The US recovery remains on track but “fissures” have begun to appear in the world’s largest economy as it struggles with record long-term unemployment and income inequality, according to a report by the Organisation for Economic Co-operation and Development (OECD).
The international economist group is more bullish on the economy than the Federal Reserve chairman Ben Bernanke, who recently downgraded his forecasts for the US economy. And the report may prove useful ammunition for the Obama administration as the economy emerges as the key battleground for the 2012 election.
The OECD offered support to President Barack Obama’s plans to cut tax breaks for America’s wealthiest, a plan known as the ‘Buffett rule’ after its championing by billionaire investor Warren Buffett.
Growth in the US will remain moderate this year but the OECD report concludes that America’s economic recovery has “gained momentum”. Consumer and business spending have risen and unemployment, though still high at 8.2%, has fallen nearly two percentage points from its peak in 2009.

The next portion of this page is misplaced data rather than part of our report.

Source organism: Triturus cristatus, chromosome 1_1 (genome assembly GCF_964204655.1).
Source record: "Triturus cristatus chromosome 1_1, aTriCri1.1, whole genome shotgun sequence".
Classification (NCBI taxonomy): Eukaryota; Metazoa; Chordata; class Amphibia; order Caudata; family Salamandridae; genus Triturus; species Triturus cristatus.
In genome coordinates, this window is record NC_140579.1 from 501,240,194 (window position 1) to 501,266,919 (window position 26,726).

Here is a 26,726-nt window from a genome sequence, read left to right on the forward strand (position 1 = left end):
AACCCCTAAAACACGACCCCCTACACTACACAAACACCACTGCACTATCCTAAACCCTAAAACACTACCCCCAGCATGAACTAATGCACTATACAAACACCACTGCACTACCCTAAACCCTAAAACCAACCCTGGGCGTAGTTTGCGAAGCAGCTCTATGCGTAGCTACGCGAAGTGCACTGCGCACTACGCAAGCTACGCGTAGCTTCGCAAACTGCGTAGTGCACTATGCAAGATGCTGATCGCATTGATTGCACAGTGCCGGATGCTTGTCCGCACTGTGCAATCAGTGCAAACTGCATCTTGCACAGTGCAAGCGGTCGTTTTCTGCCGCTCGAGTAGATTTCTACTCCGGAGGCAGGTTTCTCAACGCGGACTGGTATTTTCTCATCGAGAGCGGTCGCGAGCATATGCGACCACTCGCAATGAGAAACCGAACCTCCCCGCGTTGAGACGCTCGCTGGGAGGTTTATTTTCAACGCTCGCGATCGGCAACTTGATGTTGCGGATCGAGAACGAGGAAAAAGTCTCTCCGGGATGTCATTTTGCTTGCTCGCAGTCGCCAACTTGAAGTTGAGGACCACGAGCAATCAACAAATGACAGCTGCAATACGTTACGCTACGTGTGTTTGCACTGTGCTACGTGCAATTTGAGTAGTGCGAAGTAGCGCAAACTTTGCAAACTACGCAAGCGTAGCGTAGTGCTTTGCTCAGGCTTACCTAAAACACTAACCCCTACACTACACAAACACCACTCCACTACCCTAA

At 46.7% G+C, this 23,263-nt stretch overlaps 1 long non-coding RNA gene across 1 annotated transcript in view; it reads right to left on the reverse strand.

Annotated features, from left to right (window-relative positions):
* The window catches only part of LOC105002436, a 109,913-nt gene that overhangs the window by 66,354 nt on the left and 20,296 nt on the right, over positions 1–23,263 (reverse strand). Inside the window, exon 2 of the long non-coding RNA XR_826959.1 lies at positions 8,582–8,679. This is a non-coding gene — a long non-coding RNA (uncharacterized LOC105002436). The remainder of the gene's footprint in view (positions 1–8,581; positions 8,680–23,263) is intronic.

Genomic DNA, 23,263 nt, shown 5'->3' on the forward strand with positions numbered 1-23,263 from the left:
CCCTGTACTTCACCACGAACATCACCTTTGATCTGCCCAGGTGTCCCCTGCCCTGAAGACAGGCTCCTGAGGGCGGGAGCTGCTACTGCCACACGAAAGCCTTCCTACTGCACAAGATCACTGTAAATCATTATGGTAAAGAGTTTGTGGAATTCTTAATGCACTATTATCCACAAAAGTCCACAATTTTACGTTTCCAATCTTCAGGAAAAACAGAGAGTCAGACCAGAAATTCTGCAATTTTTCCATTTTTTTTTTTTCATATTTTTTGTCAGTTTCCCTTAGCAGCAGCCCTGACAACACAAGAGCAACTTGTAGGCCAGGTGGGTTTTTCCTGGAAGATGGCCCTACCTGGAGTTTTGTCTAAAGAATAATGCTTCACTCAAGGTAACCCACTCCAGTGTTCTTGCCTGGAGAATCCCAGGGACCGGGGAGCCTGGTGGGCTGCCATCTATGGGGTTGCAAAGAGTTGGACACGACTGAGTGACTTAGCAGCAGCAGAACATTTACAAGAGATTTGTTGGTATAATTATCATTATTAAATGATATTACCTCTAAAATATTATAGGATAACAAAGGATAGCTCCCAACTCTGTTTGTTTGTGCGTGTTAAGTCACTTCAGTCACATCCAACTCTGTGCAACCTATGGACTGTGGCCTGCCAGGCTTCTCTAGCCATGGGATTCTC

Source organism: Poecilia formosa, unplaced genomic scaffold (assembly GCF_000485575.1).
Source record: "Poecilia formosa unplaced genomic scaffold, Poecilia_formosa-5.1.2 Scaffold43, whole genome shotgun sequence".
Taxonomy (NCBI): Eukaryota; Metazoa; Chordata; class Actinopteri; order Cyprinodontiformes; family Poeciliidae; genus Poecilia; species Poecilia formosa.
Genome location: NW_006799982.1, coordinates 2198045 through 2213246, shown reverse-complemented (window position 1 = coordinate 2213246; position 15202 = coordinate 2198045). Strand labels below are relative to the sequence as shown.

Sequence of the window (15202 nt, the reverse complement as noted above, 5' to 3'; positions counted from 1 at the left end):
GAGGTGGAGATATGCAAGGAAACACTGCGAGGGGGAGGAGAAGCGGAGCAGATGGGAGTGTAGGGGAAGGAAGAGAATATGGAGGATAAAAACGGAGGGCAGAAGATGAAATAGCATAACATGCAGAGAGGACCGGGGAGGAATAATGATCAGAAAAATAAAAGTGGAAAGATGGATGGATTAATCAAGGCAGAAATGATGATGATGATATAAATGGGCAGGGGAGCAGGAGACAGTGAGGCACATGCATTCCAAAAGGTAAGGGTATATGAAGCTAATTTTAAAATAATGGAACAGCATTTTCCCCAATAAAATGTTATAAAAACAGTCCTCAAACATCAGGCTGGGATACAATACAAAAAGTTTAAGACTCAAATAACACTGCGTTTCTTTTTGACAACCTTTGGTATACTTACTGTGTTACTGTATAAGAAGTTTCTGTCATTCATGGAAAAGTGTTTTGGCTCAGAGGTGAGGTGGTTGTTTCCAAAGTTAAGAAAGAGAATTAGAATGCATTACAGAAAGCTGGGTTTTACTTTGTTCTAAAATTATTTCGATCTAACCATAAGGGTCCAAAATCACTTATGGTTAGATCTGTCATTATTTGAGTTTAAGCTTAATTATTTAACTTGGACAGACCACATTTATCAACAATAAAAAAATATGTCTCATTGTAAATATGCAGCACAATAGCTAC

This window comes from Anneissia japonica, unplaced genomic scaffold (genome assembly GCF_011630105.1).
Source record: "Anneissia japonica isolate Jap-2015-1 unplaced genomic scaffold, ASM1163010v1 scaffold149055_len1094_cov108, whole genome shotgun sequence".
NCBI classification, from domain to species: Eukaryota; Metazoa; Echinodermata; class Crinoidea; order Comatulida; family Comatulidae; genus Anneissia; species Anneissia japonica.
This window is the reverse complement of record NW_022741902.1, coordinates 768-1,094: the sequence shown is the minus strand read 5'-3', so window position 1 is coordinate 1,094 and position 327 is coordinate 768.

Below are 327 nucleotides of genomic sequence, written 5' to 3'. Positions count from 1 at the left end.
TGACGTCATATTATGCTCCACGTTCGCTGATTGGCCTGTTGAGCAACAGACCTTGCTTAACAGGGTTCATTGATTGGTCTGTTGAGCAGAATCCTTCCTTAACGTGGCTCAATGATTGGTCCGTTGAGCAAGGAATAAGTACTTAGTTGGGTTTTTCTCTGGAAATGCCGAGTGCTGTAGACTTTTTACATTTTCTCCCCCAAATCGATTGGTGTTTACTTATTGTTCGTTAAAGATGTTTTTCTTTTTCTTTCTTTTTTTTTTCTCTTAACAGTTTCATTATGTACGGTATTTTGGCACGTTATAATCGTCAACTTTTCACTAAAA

“Even with these substantial improvements, however, the recovery is far from complete,” the OECD warns. The US housing market has picked up but the large overhang of unsold homes and “the ongoing tide of foreclosures will continue to put downward pressure on house prices,” according to the report.
Europe’s economic crisis and the looming political fight over the “fiscal cliff” — the December 31 expiration of Bush-era tax cuts and imposition of automatic spending cuts — also remain serious threats, the report warns.
The slow pace of recovery in construction, normally an important source of growth following recessions, is also a worry, said the OECD. In addition, “uncertainty about the sustainability of the recovery has restrained business investment and slow growth in some trading partners has held back exports.”
The report warns that long-term unemployment has become a serious issue for the US. About 5.3 million Americans, 40% of unemployed people, have been out of work for 27 weeks or more. More training programmes are needed to get the long-term unemployed back to work, says the OECD.